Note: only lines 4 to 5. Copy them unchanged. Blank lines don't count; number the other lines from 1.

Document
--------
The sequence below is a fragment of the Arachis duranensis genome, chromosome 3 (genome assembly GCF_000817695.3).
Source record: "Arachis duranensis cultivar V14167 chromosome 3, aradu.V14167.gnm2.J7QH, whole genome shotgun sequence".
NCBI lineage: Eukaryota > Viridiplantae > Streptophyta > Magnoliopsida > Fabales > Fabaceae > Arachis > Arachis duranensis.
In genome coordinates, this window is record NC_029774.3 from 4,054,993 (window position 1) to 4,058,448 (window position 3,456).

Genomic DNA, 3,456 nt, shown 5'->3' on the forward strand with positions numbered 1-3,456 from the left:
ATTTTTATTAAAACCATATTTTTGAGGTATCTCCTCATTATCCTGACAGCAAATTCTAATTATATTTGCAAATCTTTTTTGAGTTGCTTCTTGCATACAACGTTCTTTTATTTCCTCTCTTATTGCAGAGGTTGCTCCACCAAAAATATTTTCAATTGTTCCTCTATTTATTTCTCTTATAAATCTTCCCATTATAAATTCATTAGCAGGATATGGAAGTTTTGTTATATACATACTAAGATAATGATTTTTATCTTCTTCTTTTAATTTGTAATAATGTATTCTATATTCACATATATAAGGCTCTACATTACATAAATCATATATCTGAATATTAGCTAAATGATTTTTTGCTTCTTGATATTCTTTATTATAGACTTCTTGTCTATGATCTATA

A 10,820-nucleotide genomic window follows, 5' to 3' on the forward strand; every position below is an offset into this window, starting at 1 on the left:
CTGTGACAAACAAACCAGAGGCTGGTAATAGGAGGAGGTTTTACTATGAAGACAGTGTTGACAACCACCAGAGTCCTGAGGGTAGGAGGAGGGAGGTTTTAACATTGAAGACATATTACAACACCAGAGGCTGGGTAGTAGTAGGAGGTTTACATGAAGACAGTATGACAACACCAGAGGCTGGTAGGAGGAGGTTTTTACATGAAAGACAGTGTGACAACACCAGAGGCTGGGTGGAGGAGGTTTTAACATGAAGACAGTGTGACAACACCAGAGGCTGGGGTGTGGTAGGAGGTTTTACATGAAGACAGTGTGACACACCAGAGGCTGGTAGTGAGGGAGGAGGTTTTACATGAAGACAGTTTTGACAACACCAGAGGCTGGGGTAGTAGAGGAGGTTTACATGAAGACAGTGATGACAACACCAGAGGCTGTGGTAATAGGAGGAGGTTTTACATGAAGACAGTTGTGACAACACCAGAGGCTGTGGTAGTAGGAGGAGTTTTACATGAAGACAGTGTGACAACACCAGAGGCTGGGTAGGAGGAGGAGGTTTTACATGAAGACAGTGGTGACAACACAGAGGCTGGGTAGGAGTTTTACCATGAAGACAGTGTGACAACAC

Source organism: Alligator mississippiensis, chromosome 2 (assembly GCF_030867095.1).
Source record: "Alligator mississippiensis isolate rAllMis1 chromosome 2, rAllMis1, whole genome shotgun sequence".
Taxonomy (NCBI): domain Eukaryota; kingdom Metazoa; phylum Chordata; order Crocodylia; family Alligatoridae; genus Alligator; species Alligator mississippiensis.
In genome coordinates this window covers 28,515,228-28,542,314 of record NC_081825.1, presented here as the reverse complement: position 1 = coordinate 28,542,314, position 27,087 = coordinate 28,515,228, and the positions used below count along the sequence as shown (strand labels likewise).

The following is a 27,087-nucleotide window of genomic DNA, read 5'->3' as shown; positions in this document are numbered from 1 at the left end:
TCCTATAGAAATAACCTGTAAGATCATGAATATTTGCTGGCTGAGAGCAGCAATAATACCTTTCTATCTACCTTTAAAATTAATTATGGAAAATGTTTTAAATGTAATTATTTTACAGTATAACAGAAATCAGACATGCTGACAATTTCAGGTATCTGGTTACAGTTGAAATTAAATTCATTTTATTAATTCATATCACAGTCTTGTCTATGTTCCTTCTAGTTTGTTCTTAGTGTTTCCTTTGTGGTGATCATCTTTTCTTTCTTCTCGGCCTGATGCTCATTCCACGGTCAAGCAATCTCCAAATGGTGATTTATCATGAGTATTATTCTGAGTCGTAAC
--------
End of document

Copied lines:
In genome coordinates, this window is record NC_029774.3 from 4,054,993 (window position 1) to 4,058,448 (window position 3,456).

Genomic DNA, 3,456 nt, shown 5'->3' on the forward strand with positions numbered 1-3,456 from the left: